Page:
Multi-function wireless routers are not only space saving, but also powerful and easy for maintenance. They are widely adopted in ITS applications, such as bus stops and in-bus networks. Wireless routers should transmit data without any obstruction for moving vehicles and also provide redundant connection for wired / fiber backbone networks.
Is it a multi-function wireless router?
Currently, multi-function routers are very popular due to their space saving features and cost effectiveness. More and more functions are being integrated into a compact wireless router. For example, Lantech have launched a series of 7-in-1 routers in to the market, which include Wi-Fi, LTE, Storage, PoE, Gateway, VPN and Managed Switch. Reducing the number of devices within a network also reduces the operational and maintenance requirements.
For mobile connectivity, does it provide redundancy?
A router with two built-in 4G LTE modules (up to 4 sim card slots) provides further protection, this also provides a fast recovery time to the network compared to a router with only one 4G LTE module. It allows the possibility to choose different 4G service providers in order to reduce risk when a provider is down ensuring continuation of service.
Make sure it’s secure
Increased network attacks have become a critical issue, especially for ITS networks. Imagine if the ITS network is hacked and an anonymous person takes control of a public transportation system. This is why security is critically important in ITS applications. A firewall is essential and the VPN helps support this by creating an isolated and secure connection.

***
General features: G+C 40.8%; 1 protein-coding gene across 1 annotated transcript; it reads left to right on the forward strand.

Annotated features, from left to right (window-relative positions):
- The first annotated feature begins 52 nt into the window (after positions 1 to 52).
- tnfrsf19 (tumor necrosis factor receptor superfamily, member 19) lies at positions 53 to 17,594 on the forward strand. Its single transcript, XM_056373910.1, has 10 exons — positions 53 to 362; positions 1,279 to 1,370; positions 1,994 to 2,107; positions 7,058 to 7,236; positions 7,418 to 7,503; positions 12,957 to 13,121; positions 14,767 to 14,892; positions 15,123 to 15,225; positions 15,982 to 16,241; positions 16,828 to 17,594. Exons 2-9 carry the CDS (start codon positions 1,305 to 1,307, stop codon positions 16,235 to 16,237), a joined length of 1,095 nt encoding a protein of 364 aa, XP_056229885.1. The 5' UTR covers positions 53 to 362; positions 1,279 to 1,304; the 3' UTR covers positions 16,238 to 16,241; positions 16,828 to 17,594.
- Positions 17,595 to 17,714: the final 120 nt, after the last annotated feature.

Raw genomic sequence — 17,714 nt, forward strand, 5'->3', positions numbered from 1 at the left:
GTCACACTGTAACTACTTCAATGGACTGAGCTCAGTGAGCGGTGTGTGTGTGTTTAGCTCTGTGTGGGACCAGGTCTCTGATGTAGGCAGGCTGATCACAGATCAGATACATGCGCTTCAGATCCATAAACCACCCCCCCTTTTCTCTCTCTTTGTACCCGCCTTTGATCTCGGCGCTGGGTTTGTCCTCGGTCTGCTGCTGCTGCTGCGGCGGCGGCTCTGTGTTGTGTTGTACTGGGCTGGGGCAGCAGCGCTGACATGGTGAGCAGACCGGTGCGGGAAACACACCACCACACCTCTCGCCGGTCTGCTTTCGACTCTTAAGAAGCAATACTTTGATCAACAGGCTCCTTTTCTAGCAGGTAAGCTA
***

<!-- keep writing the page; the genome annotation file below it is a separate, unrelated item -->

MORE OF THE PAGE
Input voltage and isolation protection are important
ITS applications cover a wide range of vehicles and services. They all come with different power supply voltages. An ideal wireless router for ITS should be able to work on a vehicle with a 12/24VDC power input and should also be able boost the voltage to 48VDC to supply power to PoE devices such as IP cameras. However, just being able to boost the voltage to the required level is not the full requirement, the router/switch needs to provide isolated power and have built-in surge protection. Without this the router may become damaged due to the unstable power supply from the vehicle system, especially during vehicle starting. Eventually this would cause a loss of service.
Which wireless standard does it support?
Some products are still using the old IEEE 802.11n Wi-Fi standard while IEEE 802.11ac provides faster and cleaner wireless thanks to its dual band ability. The 802.11ac standard has been around for several years already and is well established for industrial applications.
A few suitable switches in the market are listed below:
This multi-function 4G LTE and 802.11ac Wi-Fi router has 3 Giga RJ-45 Ethernet ports, VPN and a dual input range from 9VDC up to 60VDC.
A multi-function 4G LTE and 802.11ac Wi-Fi router with 2 Giga RJ-45 Ethernet ports, VPN and dual input range from 9VDC up to 60VDC.
A multi-function 4G LTE and 802.11ac Wi-Fi router with 6 Giga RJ-45 Ethernet ports, VPN and a built-in 6 Gigabit Ethernet switch.
A Multi-function 4G LTE router with four Giga PoE RJ-45 Ethernet ports and two LAN/WAN SFP fiber ports, VPN and dual input range from 9VDC up to 60VDC.
A Multi-function 4G LTE router with 2 Giga RJ-45 Ethernet ports, VPN and dual input voltage from 9VDC up to 60VDC (24V model) or single isolated power 90 to 305VAC/120 to 430 VDC (HV model).
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